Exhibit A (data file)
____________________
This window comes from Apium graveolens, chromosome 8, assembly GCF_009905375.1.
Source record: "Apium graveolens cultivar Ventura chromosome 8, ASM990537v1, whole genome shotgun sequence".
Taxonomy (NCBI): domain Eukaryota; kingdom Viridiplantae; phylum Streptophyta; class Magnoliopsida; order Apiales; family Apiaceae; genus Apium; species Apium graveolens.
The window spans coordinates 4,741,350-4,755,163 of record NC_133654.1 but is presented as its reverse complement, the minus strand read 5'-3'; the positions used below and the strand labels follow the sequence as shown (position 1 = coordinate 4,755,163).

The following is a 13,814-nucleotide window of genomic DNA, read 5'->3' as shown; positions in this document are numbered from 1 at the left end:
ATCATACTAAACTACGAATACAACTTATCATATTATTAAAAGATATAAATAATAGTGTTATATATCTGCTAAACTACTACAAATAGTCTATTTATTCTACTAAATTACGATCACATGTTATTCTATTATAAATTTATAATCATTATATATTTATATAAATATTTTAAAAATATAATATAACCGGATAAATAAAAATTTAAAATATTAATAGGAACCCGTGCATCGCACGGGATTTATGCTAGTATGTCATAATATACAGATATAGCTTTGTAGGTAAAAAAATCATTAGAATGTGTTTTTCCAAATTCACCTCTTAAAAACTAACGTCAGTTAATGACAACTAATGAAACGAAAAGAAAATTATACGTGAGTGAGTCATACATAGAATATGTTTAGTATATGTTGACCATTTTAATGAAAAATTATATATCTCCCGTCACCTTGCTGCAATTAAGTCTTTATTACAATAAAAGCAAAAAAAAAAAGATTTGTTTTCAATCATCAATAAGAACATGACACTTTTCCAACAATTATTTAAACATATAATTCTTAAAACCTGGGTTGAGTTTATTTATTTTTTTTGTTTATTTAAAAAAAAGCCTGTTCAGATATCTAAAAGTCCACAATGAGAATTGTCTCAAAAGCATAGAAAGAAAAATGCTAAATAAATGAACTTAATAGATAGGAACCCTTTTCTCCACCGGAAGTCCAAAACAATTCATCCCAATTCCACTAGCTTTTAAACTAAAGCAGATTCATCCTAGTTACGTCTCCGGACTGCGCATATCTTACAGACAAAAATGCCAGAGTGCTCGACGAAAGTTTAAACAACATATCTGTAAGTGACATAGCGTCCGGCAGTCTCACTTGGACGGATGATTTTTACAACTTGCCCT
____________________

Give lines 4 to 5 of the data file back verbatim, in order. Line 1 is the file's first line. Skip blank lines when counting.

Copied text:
The window spans coordinates 4,741,350-4,755,163 of record NC_133654.1 but is presented as its reverse complement, the minus strand read 5'-3'; the positions used below and the strand labels follow the sequence as shown (position 1 = coordinate 4,755,163).

The following is a 13,814-nucleotide window of genomic DNA, read 5'->3' as shown; positions in this document are numbered from 1 at the left end: